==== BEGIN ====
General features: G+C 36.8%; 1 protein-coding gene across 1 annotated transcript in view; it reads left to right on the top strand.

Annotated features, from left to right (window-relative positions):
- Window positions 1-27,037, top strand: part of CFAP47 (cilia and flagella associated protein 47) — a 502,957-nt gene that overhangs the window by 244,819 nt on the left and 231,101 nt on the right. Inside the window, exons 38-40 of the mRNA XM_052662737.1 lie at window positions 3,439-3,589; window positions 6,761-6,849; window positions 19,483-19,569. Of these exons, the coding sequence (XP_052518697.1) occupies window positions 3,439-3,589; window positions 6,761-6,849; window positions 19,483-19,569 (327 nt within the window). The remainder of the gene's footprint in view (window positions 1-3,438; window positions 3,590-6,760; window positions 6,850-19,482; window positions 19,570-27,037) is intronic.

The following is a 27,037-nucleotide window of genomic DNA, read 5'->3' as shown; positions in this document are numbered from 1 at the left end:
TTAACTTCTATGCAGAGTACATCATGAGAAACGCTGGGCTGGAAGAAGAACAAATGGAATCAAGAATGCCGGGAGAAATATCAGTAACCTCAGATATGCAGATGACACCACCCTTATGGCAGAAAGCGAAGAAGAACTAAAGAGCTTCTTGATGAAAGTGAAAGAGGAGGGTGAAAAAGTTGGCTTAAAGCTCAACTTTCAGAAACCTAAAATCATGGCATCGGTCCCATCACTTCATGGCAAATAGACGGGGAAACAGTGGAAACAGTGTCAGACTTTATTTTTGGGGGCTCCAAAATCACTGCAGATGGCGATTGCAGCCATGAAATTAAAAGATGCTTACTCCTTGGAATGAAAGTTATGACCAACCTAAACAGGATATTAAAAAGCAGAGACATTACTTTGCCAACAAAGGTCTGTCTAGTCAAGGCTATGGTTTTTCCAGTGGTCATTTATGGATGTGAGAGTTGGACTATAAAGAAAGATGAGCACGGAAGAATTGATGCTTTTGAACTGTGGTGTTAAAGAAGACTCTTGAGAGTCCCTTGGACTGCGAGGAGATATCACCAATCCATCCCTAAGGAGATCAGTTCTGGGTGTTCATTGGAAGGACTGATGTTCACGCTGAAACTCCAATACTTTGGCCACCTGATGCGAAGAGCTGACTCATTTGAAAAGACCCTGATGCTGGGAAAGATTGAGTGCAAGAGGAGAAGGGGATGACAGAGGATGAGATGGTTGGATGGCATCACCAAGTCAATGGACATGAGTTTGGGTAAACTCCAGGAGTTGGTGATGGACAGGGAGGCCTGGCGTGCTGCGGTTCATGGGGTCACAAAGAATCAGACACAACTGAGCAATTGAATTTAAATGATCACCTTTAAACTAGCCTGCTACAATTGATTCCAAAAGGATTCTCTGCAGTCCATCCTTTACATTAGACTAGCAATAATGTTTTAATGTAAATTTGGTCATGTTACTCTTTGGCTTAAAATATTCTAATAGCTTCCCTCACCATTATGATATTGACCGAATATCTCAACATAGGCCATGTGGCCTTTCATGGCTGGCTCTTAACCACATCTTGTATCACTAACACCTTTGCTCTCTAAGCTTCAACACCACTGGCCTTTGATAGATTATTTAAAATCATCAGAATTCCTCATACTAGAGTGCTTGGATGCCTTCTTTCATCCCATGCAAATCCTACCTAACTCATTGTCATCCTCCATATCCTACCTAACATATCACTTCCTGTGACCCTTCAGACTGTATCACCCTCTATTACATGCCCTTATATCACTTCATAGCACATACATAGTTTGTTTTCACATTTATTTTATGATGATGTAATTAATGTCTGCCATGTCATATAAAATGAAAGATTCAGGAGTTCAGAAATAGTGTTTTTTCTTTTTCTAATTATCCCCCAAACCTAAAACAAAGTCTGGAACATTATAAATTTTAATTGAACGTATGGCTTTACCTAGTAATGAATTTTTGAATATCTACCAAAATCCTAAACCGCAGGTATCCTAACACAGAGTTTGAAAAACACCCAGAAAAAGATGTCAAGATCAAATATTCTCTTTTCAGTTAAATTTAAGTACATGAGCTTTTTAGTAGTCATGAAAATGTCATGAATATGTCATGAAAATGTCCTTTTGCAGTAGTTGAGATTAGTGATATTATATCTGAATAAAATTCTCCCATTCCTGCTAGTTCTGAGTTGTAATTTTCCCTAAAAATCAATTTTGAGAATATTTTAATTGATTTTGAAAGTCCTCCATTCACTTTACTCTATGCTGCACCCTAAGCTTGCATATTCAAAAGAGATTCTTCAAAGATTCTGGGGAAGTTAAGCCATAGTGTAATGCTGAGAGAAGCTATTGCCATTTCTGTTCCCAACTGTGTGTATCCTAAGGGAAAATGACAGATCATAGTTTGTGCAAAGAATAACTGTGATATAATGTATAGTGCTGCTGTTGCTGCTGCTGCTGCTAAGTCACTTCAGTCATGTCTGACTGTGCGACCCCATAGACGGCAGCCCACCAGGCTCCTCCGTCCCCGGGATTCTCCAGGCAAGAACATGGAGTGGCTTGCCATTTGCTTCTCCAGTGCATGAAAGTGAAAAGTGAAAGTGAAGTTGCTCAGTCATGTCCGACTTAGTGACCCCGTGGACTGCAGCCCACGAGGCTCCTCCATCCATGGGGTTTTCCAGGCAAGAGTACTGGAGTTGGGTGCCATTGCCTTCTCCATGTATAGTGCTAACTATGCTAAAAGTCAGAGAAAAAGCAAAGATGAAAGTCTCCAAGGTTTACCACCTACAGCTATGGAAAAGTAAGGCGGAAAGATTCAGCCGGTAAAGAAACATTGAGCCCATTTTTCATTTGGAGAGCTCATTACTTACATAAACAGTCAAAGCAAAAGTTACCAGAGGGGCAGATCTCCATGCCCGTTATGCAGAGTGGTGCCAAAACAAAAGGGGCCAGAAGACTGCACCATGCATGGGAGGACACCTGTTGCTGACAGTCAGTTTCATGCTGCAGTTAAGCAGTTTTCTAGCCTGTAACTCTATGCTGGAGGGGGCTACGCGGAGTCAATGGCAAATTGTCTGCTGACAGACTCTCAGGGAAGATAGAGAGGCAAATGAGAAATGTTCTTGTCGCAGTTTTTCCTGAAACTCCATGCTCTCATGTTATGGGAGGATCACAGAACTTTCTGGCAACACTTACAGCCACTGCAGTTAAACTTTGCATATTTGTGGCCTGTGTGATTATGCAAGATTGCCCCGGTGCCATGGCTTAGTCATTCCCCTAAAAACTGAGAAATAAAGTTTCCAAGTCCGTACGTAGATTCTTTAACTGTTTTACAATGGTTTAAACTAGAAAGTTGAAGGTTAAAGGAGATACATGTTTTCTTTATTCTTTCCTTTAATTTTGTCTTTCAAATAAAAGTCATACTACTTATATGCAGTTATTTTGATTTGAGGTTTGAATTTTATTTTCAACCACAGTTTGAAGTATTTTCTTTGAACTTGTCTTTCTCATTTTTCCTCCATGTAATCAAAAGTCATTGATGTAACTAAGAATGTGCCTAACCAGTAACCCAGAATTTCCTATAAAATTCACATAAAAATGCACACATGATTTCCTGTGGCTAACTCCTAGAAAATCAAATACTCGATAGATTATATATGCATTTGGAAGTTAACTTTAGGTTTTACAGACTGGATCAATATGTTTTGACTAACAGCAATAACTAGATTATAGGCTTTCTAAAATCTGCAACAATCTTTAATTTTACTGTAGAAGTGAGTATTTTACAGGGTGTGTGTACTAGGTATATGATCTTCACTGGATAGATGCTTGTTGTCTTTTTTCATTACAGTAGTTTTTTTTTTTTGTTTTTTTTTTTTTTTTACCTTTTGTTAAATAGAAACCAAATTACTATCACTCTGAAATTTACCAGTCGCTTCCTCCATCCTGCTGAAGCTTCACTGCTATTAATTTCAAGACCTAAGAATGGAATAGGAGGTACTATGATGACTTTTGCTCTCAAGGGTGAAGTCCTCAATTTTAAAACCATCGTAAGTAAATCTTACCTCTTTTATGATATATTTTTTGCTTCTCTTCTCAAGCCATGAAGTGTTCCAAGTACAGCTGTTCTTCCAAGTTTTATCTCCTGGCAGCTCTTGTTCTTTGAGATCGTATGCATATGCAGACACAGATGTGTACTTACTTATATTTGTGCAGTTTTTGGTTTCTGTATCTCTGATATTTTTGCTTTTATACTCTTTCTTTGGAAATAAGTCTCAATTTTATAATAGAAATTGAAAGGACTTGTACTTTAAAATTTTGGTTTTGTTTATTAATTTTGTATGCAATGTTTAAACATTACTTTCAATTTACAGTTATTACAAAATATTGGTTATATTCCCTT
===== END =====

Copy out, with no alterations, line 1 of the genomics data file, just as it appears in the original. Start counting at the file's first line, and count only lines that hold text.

General features: G+C 36.8%; 1 protein-coding gene across 1 annotated transcript in view; it reads left to right on the top strand.